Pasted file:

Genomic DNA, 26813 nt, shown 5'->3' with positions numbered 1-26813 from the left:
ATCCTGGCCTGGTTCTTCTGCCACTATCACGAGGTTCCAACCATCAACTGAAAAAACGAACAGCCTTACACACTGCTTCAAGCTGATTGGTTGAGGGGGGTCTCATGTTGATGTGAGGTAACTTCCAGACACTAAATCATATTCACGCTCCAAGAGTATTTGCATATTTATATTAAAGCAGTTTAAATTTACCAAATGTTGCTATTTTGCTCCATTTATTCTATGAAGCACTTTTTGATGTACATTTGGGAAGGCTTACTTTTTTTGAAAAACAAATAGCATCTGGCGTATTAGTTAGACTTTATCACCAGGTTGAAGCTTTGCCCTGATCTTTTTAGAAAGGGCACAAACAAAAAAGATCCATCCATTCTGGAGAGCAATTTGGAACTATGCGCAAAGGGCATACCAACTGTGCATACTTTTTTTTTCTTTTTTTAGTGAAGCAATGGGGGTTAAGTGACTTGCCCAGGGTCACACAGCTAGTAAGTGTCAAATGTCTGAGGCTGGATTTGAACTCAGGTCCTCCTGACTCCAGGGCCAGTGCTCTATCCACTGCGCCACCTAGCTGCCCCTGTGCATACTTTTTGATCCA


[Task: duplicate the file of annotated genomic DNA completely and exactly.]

Genomic DNA, 26813 nt, shown 5'->3' with positions numbered 1-26813 from the left:
ATCCTGGCCTGGTTCTTCTGCCACTATCACGAGGTTCCAACCATCAACTGAAAAAACGAACAGCCTTACACACTGCTTCAAGCTGATTGGTTGAGGGGGGTCTCATGTTGATGTGAGGTAACTTCCAGACACTAAATCATATTCACGCTCCAAGAGTATTTGCATATTTATATTAAAGCAGTTTAAATTTACCAAATGTTGCTATTTTGCTCCATTTATTCTATGAAGCACTTTTTGATGTACATTTGGGAAGGCTTACTTTTTTTGAAAAACAAATAGCATCTGGCGTATTAGTTAGACTTTATCACCAGGTTGAAGCTTTGCCCTGATCTTTTTAGAAAGGGCACAAACAAAAAAGATCCATCCATTCTGGAGAGCAATTTGGAACTATGCGCAAAGGGCATACCAACTGTGCATACTTTTTTTTTCTTTTTTTAGTGAAGCAATGGGGGTTAAGTGACTTGCCCAGGGTCACACAGCTAGTAAGTGTCAAATGTCTGAGGCTGGATTTGAACTCAGGTCCTCCTGACTCCAGGGCCAGTGCTCTATCCACTGCGCCACCTAGCTGCCCCTGTGCATACTTTTTGATCCA